Day 8: I am thankful for the support of loved ones. #daysofthanksgiving
I have too much in my head today to really sort out, so I’m opting for cross posting one of my Rational Faiths posts. This one is about a TED talk by Dr. Alison Gopnik and how we can use her research to redefine becoming as little children:
Dr. Alison Gopnik, professor of psychology and philosophy at UC Berkley, presented a TED talk titled, “What Do Babies Think?” in 2011. Dr. Gopnik’s specialization is early learning, and she began by discussing her research on the development of compassion, and when a child develops awareness of another’s perspective, especially when that perspective differs from their own. She discussed a study she did that showed a child at 18 months was capable of understanding that someone else had preferences different than their own, and would act accordingly. At 15 months, children on the whole were incapable of understanding this. Somewhere in those three months seems to be the time frame for learning the skill of compassion. It was fascinating, and I encourage you to watch the TED talk. BUT, for me, it wasn’t even the most intriguing part of the talk.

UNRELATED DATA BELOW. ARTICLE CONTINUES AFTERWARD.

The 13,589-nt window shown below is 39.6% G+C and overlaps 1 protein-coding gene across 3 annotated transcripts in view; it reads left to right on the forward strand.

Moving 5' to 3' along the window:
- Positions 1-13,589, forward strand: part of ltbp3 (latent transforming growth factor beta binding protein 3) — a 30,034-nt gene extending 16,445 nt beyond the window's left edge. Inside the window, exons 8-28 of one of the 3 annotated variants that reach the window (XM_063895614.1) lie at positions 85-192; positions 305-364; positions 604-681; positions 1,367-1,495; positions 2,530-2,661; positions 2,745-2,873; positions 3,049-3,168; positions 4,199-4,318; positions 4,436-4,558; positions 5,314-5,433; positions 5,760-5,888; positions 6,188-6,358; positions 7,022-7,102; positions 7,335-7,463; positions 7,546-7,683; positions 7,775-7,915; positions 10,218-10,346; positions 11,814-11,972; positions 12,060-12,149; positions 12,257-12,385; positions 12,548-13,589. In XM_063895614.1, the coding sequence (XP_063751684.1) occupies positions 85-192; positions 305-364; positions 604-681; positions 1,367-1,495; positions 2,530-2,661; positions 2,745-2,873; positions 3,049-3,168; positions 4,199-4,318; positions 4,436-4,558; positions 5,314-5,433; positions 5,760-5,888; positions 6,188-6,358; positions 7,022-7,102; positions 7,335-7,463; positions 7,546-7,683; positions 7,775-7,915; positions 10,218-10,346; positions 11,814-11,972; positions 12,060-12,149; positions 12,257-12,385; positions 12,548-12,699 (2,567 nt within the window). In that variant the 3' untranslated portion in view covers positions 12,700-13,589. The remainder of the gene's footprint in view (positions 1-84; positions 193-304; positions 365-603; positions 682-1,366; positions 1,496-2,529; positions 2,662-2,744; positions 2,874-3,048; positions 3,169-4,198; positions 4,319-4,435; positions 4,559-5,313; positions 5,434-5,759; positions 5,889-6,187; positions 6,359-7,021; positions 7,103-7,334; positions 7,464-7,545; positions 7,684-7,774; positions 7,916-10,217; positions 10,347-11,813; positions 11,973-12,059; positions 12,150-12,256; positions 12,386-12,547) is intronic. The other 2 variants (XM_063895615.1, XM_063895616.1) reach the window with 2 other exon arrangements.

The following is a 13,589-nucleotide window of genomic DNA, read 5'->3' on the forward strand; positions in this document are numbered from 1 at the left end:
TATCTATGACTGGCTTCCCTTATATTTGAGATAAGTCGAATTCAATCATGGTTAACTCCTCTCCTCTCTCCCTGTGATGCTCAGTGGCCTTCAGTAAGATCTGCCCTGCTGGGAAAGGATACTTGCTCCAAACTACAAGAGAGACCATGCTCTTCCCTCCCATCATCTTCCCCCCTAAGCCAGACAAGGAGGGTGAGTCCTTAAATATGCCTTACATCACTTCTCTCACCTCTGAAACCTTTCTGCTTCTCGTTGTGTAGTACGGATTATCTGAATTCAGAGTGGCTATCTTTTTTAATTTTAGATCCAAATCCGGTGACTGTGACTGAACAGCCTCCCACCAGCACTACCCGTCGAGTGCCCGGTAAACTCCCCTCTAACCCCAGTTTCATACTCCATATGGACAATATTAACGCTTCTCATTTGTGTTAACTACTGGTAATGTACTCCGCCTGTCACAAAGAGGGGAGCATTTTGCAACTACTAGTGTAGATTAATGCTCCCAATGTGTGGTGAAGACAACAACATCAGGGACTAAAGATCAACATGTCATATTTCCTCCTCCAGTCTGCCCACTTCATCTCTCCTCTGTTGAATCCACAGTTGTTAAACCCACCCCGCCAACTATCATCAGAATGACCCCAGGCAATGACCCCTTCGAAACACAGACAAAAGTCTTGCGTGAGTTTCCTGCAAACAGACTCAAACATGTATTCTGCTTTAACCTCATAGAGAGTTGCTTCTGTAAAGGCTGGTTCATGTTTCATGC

Dr. Gopnik goes on to explain that once they figured out this time frame for the development of compassion, thus showing that it is a learned behavior (that idea deserves its own conversation, but it is not the one I want to have today), they wanted to know how children learned it. Indeed, they just wanted to know how children learned, period. There is more than one explanation for it, one of which is biological. The idea is that since we humans have the longest childhoods, we are the smartest of all the creatures on earth. (That is way over simplifying the idea on my part, but just watch the video and you’ll see.)
You can read the rest of it HERE.
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